HENDERSON — The local basketball community was left stunned when Roy Williams announced his retirement following a stellar 33-year career between Kansas University and UNC Chapel Hill.
Henderson Collegiate men’s basketball head coach George Marshall was among those taken aback by Williams’ decision to retire, adding that the moment comes during a time of immense change within the sport.
“I was surprised because I felt like the decision was done without anyone thinking he was going to retire this early,” Marshall said. “The team had been coming off a successful season and people thought he would be around for at least a few more years but when you step back and look at the situation, this makes sense for him.”
Success followed Williams throughout his career, as he took Kansas to four Final Four appearances before taking over at his alma mater of UNCl, where he led the men’s basketball program to three NCAA Tournament championships.
Many players who were under Williams’ tutelage would later go on to have solid careers in the NBA. Among them are 10-time NBA All-Star Paul Pierce, and Danny Green, who has won NBA championships with three different organizations.
Marshall himself does not know Williams personally but he has had the opportunity to watch a couple of UNC practices in person so he can learn more about his coaching style and apply some of those techniques to his players.
While Marshall said that Williams will be remembered for his championships and 903 victories, he wants people to remember that Williams’ determination to focus on relationships was a main factor towards his efficiency as a leader and role model for his players.
Williams “put his entire emphasis of success on relationships,” Marshall said. “He may have had teams that struggled but at the end of the day, an overwhelming majority of players that Coach Williams has had love him to death and see him as a father figure. They realized that in the blink of an eye, he would be there to support them through any trials and tribulations they went through in life.”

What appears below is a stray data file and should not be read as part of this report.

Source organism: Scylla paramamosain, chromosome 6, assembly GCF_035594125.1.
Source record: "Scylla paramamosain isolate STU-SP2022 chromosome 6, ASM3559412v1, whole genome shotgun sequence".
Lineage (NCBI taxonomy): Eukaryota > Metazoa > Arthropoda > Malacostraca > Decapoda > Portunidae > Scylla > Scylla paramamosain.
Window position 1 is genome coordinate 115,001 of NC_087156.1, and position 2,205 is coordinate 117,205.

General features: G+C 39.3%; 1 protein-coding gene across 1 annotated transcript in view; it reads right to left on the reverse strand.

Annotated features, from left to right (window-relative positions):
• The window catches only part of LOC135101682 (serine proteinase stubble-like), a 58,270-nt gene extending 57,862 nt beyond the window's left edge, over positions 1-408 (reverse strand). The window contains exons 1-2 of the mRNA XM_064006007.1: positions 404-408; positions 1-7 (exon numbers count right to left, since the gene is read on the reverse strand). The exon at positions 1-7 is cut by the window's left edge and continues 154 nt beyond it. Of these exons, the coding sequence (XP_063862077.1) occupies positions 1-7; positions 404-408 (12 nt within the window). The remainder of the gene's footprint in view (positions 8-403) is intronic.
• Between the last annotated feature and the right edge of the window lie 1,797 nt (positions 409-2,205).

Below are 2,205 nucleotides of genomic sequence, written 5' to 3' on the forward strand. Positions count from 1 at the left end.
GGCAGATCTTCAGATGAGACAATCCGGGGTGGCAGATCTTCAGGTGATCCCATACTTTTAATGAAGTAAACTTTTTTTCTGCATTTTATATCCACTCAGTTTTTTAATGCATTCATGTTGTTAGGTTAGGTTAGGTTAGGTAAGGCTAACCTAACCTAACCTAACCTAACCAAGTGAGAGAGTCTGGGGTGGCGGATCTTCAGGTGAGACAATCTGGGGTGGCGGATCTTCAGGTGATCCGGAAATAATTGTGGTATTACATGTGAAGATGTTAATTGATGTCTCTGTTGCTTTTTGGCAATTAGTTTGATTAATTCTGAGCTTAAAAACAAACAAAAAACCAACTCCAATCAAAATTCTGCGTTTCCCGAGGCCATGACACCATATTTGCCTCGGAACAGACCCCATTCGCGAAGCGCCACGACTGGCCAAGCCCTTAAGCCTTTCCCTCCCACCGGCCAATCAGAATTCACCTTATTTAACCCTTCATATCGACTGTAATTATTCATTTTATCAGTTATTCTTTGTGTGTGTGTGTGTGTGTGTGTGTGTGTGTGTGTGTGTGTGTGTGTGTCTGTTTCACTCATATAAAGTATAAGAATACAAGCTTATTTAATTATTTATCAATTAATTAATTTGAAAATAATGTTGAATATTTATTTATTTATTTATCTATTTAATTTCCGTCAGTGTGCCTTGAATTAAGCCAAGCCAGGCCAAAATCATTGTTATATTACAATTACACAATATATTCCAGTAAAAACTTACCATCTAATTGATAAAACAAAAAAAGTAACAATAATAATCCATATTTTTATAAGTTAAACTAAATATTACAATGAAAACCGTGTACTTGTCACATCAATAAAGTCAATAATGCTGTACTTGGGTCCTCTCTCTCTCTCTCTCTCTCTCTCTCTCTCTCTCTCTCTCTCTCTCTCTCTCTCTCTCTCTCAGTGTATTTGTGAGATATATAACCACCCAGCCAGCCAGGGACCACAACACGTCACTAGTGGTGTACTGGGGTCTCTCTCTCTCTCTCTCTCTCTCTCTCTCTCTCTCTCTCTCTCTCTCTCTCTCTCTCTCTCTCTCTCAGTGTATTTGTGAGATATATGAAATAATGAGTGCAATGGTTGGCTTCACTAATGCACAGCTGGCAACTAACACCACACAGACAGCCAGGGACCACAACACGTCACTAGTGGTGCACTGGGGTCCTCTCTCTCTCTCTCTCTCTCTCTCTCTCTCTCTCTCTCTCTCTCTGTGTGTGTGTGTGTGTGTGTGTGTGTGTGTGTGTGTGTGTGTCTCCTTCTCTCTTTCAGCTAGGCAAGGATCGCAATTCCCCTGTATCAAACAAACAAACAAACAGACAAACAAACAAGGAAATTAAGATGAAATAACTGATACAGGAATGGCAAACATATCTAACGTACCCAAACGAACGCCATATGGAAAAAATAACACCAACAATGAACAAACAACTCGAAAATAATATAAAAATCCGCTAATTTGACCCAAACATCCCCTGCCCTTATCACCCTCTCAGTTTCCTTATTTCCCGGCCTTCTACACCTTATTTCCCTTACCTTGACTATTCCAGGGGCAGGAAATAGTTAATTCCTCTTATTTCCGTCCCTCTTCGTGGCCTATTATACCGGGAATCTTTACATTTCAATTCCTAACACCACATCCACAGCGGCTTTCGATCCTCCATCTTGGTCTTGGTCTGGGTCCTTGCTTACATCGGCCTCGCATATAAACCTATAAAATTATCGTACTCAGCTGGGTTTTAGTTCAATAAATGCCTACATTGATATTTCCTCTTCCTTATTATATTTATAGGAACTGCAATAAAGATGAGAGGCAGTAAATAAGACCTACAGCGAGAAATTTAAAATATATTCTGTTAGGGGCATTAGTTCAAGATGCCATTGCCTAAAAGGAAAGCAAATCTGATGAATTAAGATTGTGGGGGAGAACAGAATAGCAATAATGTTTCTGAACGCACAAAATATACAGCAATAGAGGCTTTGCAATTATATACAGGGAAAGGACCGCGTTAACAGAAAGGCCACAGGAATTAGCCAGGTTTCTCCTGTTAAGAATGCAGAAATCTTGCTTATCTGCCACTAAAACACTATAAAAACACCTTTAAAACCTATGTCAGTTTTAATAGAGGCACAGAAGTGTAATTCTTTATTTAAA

Crossroads Christian head coach Scottie Richardson has also had plenty of interactions with Williams during his coaching career, ranging from sitting in on several UNC practices to learning from him at coaching clinics around the United States.
Richardson has taken a lot of notes from Williams’ tenures at Kansas and UNC when it came to establishing relationships with his players and building a culture and game plan that could help lead his programs to success.
“A part of our fast-break system, which involves inbounding the ball in 0.5 seconds and catching on the run, came from Roy Williams when he was at Kansas,” Richardson said. “He inspired a lot of our system and he will definitely be missed.”
Richardson added that there are many lessons the current generation of players and coaches can take away from Williams’ career. He said having passion for the game and ensuring that your players believe in your teachings propelled Williams to so many wins, and can do the same for others.
“To me, [Williams] was always a player’s coach,” Richardson said. “He got on the guys when he needed to but he was a genuine, what-you-see-is-what-you-get kind of a guy. He inspired all of us and we’re obviously going to miss seeing that Carolina blue sport coat on the sidelines.”
Marshall said that Williams simplified basketball through his mantra of ‘play hard, play smart, play together,’ which he believes is something that players in the high school, collegiate and professional levels need to hear and understand.
Now a year removed from an N.C. High School Athletic Association title of his own, Marshall said that he wouldn’t be in his current position without figures like Williams setting the benchmark on how coaches are supposed to interact with the people on their rosters.
While Marshall does not know what the immediate future is for UNC basketball, he said that Williams will always have a lasting impact on the game.
“As a young coach, [Williams] was really inspirational,” Marshall said. “Moving forward, I’m going to hopefully learn more from him and study more about his strategies and the types of cultural messages he would send to his players. He was a great man and I’m really proud to be a UNC fan for that reason.”